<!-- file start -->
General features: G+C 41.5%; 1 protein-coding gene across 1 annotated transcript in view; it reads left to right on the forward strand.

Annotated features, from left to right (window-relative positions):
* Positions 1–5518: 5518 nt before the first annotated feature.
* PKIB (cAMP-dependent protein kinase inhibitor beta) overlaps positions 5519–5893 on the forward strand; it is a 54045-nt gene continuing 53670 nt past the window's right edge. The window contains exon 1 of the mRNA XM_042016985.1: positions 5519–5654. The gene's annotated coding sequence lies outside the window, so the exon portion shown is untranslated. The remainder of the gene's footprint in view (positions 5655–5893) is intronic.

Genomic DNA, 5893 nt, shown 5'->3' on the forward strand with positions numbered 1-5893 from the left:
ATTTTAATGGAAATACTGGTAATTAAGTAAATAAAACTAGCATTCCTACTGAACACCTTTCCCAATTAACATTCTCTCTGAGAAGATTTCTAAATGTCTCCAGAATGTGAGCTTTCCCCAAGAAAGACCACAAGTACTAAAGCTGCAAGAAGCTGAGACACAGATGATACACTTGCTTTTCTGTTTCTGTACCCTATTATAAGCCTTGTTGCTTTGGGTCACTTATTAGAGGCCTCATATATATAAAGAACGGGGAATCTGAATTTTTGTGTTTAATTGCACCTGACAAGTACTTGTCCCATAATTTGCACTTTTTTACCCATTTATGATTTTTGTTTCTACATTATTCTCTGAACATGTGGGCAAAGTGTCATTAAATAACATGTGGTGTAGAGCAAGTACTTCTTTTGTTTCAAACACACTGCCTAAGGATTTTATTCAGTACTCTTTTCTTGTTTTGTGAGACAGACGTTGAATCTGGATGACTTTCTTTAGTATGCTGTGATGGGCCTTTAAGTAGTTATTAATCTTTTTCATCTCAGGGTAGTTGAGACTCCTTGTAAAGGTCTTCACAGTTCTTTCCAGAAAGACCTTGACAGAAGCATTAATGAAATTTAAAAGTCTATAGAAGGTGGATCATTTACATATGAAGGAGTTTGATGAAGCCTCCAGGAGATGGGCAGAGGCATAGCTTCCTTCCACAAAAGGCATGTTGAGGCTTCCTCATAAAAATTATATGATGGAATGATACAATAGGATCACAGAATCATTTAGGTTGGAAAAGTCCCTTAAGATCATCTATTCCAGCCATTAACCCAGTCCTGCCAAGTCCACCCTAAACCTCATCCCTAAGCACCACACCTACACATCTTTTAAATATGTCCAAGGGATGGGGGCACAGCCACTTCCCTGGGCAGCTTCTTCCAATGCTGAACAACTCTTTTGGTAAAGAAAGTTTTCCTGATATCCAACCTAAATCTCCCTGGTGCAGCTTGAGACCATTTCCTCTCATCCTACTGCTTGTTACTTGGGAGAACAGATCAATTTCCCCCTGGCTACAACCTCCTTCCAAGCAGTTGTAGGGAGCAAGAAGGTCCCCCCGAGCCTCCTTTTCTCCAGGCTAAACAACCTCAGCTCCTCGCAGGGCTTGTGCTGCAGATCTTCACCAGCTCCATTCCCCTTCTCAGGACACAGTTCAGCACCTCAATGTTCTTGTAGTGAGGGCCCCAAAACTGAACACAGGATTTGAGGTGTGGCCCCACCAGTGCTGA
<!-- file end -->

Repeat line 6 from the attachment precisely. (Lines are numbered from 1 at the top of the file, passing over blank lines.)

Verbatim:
ATTTTAATGGAAATACTGGTAATTAAGTAAATAAAACTAGCATTCCTACTGAACACCTTTCCCAATTAACATTCTCTCTGAGAAGATTTCTAAATGTCTCCAGAATGTGAGCTTTCCCCAAGAAAGACCACAAGTACTAAAGCTGCAAGAAGCTGAGACACAGATGATACACTTGCTTTTCTGTTTCTGTACCCTATTATAAGCCTTGTTGCTTTGGGTCACTTATTAGAGGCCTCATATATATAAAGAACGGGGAATCTGAATTTTTGTGTTTAATTGCACCTGACAAGTACTTGTCCCATAATTTGCACTTTTTTACCCATTTATGATTTTTGTTTCTACATTATTCTCTGAACATGTGGGCAAAGTGTCATTAAATAACATGTGGTGTAGAGCAAGTACTTCTTTTGTTTCAAACACACTGCCTAAGGATTTTATTCAGTACTCTTTTCTTGTTTTGTGAGACAGACGTTGAATCTGGATGACTTTCTTTAGTATGCTGTGATGGGCCTTTAAGTAGTTATTAATCTTTTTCATCTCAGGGTAGTTGAGACTCCTTGTAAAGGTCTTCACAGTTCTTTCCAGAAAGACCTTGACAGAAGCATTAATGAAATTTAAAAGTCTATAGAAGGTGGATCATTTACATATGAAGGAGTTTGATGAAGCCTCCAGGAGATGGGCAGAGGCATAGCTTCCTTCCACAAAAGGCATGTTGAGGCTTCCTCATAAAAATTATATGATGGAATGATACAATAGGATCACAGAATCATTTAGGTTGGAAAAGTCCCTTAAGATCATCTATTCCAGCCATTAACCCAGTCCTGCCAAGTCCACCCTAAACCTCATCCCTAAGCACCACACCTACACATCTTTTAAATATGTCCAAGGGATGGGGGCACAGCCACTTCCCTGGGCAGCTTCTTCCAATGCTGAACAACTCTTTTGGTAAAGAAAGTTTTCCTGATATCCAACCTAAATCTCCCTGGTGCAGCTTGAGACCATTTCCTCTCATCCTACTGCTTGTTACTTGGGAGAACAGATCAATTTCCCCCTGGCTACAACCTCCTTCCAAGCAGTTGTAGGGAGCAAGAAGGTCCCCCCGAGCCTCCTTTTCTCCAGGCTAAACAACCTCAGCTCCTCGCAGGGCTTGTGCTGCAGATCTTCACCAGCTCCATTCCCCTTCTCAGGACACAGTTCAGCACCTCAATGTTCTTGTAGTGAGGGCCCCAAAACTGAACACAGGATTTGAGGTGTGGCCCCACCAGTGCTGA